Location: Animal Disease ResearchTitle: Mutations in ovine TMEM154 associated with reduced risk of ovine lentivirus infection are also associated with reduced proviral concentration
|ALSHANBARI, FAHAD - Washington State University|
|HERMANN-HOESING, LYNN - Washington State University|
|Heaton, Michael - Mike|
|Knowles Jr, Donald|
Submitted to: Annual International Plant & Animal Genome Conference
Publication Type: Abstract Only
Publication Acceptance Date: 11/13/2012
Publication Date: 12/1/2012
Citation: Alshanbari, F., Mousel, M.R., Reynolds, J.O., Hermann-Hoesing, L.M., Heaton, M.P., Lewis, G.S., Knowles Jr, D.P., White, S.N. 2012. Mutations in ovine TMEM154 associated with reduced risk of ovine lentivirus infection are also associated with reduced proviral concentration . Annual International Plant & Animal Genome Conference. Plant & Animal Genomes Conference XXI, Abstract 0624. San Diego, CA. January 14, 2013..
Interpretive Summary: Ovine lentivirus (OVLV), also known as ovine progressive pneumonia virus or maedi-visna, is very common in U.S. sheep (24% positive). This virus causes economic damage to the sheep industry through a range of disease symptoms, including pneumonia, arthritis, mastitis, body condition wasting, and encephalitis. There is no cure and no effective vaccine for preventing OVLV infection. However, breed differences in two measures of susceptibility to OVLV suggest it may be possible to breed healthier sheep. Mutations in the TMEM154 gene have been shown to confer reduced probability of a sheep becoming infected with OVLV under field conditions. However, there have been no studies of proviral concentration (a measure related to viral replication and pathological severity) in sheep with these TMEM154 mutations. We found that the favorable, low risk TMEM154 genotype is also associated with reduced OVLV proviral concentration in one flock. This extends previous findings by suggesting that breeding sheep with desirable TMEM154 genotypes may not only make the sheep less likely to get the virus, but also likely to get less severe disease even if they do get the virus. However, additional work to repeat these results in additional populations will be necessary to confirm widespread utility prior to using these mutations in making breeding decisions to reduce OVLV proviral concentration in domestic sheep.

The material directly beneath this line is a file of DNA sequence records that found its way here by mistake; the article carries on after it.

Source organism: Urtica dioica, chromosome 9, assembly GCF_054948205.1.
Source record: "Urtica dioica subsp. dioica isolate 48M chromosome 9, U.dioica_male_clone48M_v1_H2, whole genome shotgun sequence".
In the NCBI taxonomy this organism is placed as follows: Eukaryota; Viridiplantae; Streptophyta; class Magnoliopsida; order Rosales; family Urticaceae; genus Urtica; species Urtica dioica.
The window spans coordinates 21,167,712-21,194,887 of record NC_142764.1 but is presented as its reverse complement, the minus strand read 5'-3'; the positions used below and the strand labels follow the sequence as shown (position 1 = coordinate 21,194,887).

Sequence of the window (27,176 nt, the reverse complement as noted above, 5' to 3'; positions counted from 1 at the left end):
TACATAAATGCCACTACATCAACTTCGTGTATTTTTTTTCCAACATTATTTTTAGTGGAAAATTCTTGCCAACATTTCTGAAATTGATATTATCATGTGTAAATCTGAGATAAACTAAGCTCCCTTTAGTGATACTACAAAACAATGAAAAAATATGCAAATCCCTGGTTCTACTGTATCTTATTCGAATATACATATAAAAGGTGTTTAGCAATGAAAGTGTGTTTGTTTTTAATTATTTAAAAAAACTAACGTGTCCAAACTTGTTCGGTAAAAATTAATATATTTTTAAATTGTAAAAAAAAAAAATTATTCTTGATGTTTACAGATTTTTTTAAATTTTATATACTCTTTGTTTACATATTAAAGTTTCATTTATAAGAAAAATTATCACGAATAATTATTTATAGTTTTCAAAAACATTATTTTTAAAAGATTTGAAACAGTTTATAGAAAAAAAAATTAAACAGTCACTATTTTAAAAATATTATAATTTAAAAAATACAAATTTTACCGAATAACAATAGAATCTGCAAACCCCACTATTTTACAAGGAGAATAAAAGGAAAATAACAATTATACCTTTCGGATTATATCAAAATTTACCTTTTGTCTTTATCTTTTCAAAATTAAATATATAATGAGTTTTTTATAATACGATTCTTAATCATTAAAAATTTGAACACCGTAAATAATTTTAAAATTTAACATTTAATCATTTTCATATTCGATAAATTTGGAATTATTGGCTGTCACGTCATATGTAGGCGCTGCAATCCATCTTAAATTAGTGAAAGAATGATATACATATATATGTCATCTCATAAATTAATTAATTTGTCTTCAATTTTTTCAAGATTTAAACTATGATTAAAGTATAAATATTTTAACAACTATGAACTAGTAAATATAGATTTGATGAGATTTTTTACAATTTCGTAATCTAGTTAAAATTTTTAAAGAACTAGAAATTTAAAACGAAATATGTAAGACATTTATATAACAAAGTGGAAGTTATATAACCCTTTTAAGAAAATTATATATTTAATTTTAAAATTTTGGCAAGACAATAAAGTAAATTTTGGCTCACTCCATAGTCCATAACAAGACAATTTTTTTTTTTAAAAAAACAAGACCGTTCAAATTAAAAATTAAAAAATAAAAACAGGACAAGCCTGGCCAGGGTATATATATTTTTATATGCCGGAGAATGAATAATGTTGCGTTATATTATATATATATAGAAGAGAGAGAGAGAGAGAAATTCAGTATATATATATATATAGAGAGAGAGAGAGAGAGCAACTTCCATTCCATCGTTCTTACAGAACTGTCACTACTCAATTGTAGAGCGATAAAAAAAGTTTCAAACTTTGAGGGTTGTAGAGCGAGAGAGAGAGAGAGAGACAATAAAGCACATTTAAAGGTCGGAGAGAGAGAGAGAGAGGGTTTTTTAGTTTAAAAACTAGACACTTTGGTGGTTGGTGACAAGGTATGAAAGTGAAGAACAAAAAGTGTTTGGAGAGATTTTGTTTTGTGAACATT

Technical Abstract: Ovine lentivirus (OVLV), also called ovine progressive pneumonia virus or maedi-visna, is present in 24% of US sheep. Like human immunodeficiency virus, OVLV is macrophage-tropic lentivirus that causes lifelong infection. The adverse economic impact on the sheep industry is due to a range of disease symptoms, including pneumonia, arthritis, mastitis, body condition wasting, and encephalitis. Animals with high proviral concentration in peripheral blood show increased severity of pathological lesions, so proviral concentration can be a proxy for not only proviral replication but also disease severity. There is no cure and no effective vaccine for preventing OVLV infection. However, breed differences in prevalence and proviral concentration indicate a genetic basis for differential susceptibility to OVLV. Recently, it has been shown that sheep with two copies of TMEM154 encoding lysine (K) at position 35 (haplotype 1) are less susceptible to infection. In the current study, we genotyped TMEM154 and quantified proviral concentration in 340 ewes from a single Polypay flock with natural exposure. We found that two copies of TMEM154 haplotype 1 are also associated with reduced OVLV proviral concentration in sheep from this flock (P<0.02). This extends previous findings by suggesting that selection for sheep homozygous for TMEM154 haplotype 1 may reduce not only odds of OVLV infection, but also proviral replication and severity of pathological lesions among infected sheep. However, before TMEM154 is used as a selection tool to reduce OvLV proviral concentration, testing of additional sheep populations is necessary to confirm the association between TMEM154 diplotypes and proviral concentration.